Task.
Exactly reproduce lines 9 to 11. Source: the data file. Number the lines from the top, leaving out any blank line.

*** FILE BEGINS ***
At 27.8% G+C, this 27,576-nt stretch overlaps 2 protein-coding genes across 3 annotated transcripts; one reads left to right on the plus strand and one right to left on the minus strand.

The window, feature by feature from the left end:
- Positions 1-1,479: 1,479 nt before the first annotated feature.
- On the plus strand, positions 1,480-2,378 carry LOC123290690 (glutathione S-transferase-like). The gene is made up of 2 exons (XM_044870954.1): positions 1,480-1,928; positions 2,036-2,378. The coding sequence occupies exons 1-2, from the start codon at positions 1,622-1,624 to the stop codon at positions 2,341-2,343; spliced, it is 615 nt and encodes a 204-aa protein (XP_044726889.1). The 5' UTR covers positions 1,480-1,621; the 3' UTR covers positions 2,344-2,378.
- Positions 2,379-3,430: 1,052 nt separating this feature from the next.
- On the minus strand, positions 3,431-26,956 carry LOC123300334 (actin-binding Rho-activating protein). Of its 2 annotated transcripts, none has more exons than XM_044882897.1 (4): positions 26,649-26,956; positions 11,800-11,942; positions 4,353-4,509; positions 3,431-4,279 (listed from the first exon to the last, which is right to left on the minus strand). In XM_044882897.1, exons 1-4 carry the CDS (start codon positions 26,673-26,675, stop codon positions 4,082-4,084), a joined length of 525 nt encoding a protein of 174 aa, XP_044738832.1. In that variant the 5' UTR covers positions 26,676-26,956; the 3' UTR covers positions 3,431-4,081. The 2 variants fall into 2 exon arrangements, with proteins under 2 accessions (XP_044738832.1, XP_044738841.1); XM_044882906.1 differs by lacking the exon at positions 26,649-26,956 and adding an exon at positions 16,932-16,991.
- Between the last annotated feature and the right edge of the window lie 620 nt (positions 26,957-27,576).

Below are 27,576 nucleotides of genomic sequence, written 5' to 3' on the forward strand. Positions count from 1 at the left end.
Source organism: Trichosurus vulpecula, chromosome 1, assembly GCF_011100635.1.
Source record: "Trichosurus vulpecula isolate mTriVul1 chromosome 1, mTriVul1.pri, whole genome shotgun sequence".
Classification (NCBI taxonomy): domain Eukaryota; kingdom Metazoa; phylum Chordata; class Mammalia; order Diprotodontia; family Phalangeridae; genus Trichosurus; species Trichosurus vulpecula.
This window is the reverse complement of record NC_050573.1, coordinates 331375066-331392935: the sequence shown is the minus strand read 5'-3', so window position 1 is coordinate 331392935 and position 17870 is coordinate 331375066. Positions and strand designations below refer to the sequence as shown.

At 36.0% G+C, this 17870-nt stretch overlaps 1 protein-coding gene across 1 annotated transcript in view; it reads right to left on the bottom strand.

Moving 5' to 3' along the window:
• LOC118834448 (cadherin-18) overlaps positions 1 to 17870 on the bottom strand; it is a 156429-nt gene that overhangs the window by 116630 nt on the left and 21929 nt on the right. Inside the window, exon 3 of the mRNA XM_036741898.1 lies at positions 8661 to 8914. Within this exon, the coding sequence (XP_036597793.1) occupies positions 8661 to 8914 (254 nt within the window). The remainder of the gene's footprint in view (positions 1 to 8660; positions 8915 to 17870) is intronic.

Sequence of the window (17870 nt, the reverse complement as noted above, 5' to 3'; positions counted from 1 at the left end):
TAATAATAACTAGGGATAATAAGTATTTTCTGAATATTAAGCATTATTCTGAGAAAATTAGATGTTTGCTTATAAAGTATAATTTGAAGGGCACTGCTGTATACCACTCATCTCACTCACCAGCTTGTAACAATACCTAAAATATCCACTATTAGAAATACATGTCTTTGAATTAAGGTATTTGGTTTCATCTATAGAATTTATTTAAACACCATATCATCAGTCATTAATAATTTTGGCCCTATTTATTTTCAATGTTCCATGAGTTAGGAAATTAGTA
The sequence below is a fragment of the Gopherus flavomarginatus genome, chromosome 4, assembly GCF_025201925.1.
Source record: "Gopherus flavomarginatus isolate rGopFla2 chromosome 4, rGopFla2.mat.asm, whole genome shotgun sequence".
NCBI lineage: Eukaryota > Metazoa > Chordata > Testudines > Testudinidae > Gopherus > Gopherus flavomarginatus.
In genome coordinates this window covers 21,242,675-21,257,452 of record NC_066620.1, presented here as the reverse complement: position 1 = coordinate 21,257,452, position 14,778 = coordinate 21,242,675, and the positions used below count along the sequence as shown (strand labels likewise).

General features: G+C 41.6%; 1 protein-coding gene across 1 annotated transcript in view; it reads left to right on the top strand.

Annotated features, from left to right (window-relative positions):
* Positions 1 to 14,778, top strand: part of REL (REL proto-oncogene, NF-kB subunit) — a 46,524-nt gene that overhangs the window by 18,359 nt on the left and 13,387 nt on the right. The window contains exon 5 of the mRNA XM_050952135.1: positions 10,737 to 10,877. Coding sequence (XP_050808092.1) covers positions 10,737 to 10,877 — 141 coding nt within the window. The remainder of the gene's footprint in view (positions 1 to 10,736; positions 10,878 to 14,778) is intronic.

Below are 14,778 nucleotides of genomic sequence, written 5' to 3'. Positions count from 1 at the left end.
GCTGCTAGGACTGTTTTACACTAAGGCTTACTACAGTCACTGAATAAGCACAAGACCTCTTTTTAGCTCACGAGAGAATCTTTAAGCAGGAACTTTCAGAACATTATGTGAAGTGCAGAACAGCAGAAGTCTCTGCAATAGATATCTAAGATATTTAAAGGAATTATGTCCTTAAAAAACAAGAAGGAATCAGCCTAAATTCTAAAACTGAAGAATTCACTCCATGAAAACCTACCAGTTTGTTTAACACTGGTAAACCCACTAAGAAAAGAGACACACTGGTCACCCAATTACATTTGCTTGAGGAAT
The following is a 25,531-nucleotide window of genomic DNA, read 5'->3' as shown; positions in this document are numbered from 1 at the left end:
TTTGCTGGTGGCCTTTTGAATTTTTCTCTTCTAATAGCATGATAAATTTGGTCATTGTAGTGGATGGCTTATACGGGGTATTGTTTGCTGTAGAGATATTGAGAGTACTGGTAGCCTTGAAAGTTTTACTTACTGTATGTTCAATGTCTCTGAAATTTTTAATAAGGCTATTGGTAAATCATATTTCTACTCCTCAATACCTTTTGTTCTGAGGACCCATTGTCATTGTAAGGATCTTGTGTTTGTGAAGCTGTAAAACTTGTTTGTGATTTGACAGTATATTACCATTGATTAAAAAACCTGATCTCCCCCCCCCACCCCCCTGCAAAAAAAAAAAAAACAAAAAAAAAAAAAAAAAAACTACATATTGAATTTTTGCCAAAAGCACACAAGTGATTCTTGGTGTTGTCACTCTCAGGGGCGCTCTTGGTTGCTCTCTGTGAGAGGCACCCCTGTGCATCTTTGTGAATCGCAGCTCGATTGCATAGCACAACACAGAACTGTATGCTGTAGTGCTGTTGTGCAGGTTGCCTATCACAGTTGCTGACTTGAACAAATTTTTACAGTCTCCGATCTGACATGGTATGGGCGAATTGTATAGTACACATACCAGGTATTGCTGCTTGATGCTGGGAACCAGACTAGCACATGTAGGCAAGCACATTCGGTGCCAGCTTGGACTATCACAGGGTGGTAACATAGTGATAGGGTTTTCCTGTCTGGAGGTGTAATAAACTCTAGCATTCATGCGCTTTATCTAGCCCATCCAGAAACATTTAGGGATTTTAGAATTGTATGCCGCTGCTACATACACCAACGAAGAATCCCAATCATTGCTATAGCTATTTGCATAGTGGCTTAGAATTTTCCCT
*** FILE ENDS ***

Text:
Source organism: Trichosurus vulpecula, chromosome 1, assembly GCF_011100635.1.
Source record: "Trichosurus vulpecula isolate mTriVul1 chromosome 1, mTriVul1.pri, whole genome shotgun sequence".
Classification (NCBI taxonomy): domain Eukaryota; kingdom Metazoa; phylum Chordata; class Mammalia; order Diprotodontia; family Phalangeridae; genus Trichosurus; species Trichosurus vulpecula.